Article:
- Add full cream dairy products. The fat is easily digested, cream increases energy and calcium content of the diet. It can also facilitate the peristalsis.
- Add some amount of butter to vegetables and bread etc to increase energy content and enhance flavour of the diet.
- Consume fat from whole foods such as nuts, seeds, beans, and fatty fish to get high in ω-3 and ω-9 fatty acids
- Avoid refined fats and fatty spreads
- Emphasize healthy traditional vegetable- and legume-based dishes.
- Limit traditional fat rich dishes and heavily preserved/pickled dishes.
- Ensure adequate intake of fluids preferable in the form of gravy in the vegetable or pulse or meat preparation, soups, and other beverages. Of course, regular, and adequate intake of water is advisable, especially in hot weather. Adequate fluid intake is necessary for maintaining body temperature and functioning of digestive system. It will reduce constipation which is quite common in this age due to reduced motility of the intestine and reduced physical mobility.
- Fluid intake may be inadequate because of decreased thirst sensation and reduced ability to conserve water and because they want to avoid frequent urination. Reliance on laxatives, use of prescribed diuretics, infections, immobility and excessive use of caffeine or alcohol put the person at risk of dehydration.
- In case of medical problems such as kidney disease, fluid intake and output should be monitored and fluid intake should be determined in consultation with the doctor.
- Some signs of dehydration are mental confusion, decreased urine output, constipation, nausea, lack of appetite, dry lips, and elevated body temperature.
- Include natural sources fibre (non-starch polysaccharides) such as whole grains, fruits, and vegetables to reduce constipation. It will also help to control better blood sugar control.
Nutritional deficiencies and Related Problems in old age
Nutrition is an important determinant of health in the elderly especially those who may have any illness. Importance of nutrition has been increasingly recognized as a significant factor for persons older than 65 years of age. Malnutrition in the elderly often goes undiagnosed. Common indicators are involuntary weight loss, abnormal BMI, decreased dietary intake and deficiencies of specific micronutrients. Presence of morbidity such as diabetes, heart disease etc. increases the risk of malnutrition. Often the weight loss goes unrecognized, because since some weight loss is expected as muscle mass decreases. Isolation and depression exacerbate the problem. Elderly population has commonly been found to have cobalamin (vitamin B12) and folate deficiency. Intakes of protein and calcium may be low and vitamin D deficiency can occur since the person may not be exposed to sunshine. There may be increased risk of falls and fractures. Low vitamin D status has been linked to higher risk of decline in cognition as well as muscle strength, low moods, and depression.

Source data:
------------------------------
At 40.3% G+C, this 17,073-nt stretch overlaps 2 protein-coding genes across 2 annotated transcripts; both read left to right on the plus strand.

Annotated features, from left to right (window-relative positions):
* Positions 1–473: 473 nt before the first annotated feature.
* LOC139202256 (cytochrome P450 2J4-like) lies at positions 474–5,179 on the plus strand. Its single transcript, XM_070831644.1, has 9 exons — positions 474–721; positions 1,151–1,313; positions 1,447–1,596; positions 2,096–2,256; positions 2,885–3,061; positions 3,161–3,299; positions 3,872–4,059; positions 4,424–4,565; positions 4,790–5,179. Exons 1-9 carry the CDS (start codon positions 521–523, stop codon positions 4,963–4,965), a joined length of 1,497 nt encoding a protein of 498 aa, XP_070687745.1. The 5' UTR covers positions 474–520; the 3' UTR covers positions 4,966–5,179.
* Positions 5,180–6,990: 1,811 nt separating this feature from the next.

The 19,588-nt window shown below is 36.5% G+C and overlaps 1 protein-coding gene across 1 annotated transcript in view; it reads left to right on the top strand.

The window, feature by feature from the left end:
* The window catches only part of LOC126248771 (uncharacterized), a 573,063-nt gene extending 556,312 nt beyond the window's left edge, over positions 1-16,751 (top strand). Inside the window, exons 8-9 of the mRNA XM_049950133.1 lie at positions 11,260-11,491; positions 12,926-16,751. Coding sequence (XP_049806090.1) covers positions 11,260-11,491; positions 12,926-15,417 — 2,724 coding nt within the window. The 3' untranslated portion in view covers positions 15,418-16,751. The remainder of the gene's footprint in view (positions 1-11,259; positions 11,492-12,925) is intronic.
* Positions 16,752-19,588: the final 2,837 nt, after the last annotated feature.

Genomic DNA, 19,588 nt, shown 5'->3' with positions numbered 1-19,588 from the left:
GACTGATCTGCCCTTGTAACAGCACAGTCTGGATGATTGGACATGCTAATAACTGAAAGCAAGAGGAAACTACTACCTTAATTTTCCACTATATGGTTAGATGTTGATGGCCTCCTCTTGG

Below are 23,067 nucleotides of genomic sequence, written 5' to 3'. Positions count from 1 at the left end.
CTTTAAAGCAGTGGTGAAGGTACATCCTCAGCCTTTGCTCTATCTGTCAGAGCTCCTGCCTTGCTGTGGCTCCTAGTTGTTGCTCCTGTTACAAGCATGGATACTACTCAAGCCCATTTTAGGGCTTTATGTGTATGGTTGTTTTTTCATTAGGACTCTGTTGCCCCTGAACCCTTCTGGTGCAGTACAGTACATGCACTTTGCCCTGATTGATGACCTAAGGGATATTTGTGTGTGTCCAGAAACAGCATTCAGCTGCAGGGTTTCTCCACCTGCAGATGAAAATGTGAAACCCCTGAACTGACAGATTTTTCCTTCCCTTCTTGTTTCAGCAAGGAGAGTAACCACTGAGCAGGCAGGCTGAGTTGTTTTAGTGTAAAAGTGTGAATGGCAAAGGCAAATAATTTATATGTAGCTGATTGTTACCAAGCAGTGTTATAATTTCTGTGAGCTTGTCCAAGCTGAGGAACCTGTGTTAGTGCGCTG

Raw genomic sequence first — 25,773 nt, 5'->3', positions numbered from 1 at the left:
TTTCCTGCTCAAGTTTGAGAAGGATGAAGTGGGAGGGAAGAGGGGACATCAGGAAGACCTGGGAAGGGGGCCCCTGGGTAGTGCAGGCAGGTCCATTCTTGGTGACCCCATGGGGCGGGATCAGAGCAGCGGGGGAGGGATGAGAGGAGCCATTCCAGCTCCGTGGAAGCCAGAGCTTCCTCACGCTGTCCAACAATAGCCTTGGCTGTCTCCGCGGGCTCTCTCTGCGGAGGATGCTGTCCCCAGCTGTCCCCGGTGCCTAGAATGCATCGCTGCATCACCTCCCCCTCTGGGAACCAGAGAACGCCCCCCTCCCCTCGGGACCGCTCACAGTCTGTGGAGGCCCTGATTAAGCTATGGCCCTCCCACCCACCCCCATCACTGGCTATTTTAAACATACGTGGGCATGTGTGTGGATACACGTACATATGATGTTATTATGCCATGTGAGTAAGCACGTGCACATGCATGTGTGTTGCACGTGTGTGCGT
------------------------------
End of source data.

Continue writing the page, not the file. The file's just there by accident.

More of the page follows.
Low intake of B vitamins, especially folate, B12 and B6 may increase risk of low functionality, cognitive decline, heart disease and stroke. Inadequate intake of dietary protein has been linked with poor muscle function and decline in physical capacity leading towards sarcopenia.
Lower intake of energy and protein rich foods for prolonged period results in PEM and older person become frail and finds difficulty in walking and maintaining balance. Intake of other nutrients like B- vitamins, iron, calcium, zinc and electrolytes also affects the degree of malnutrition and body functioning. PEM not only affects the physical stature but also the mental functioning.
Elders who have limited access to food, living alone, low income and poor transport facilities are vulnerable to PEM. It is important that the elderly live the last stage of life with dignity and have as good a quality of life as is possible.
Exercise in old age:
Exercise is essential to increase muscle strength and muscle mass in older persons to maintain their functional status and independence. Certain aerobic and strength-training exercises are appropriate for individuals age 60 and older. If not done in earlier life they must be undertaken under able guidance and always first be discussed with one’s health care provider. Older persons can do stationary cycling regularly and strength training 2 to 3 days a week, with a day of rest between workouts.
Before undertaking exercise, or before a dietitian advises exercise, it is important that the elderly person be first evaluated for ability and risks by a physiotherapist, who can then advise the type of exercise, its frequency, duration, and intensity.
Besides muscle health, exercise helps a person to feel fresh, improves insulin sensitivity and improves mood. In addition, for those who can go out of the home for exercise, it provides a great opportunity to make friends.
Regular consumption of dairy products, ragi flour, sesame seeds, sweet lime, guava, amla, egg etc. can fulfill the increased demands for protein, calcium, vitamin D and vitamin C. Plain safe drinking water, soups and juices are good. The combination of rice, pulses and one GLV and starch vegetable will do better than fried fast foods. Milk, fruits, and nuts in different forms can be given to provide nutrients and improve digestion. Inclusion of complex carbohydrates, protein, omega 3 fatty acids, vitamin A and C rich in the diet and exclusion of salt, sugar, refined and processed foods and saturated and trans-fats are essential for good cardiac health.
Various physical challenges necessitate special attention like modifying the texture of food or supplying appropriate cutlery.
Regular contact with friends and relatives, through visits and telephone calls, can help prevent these problems. Mental exercises and involvement also support the cognitive functions and attentiveness.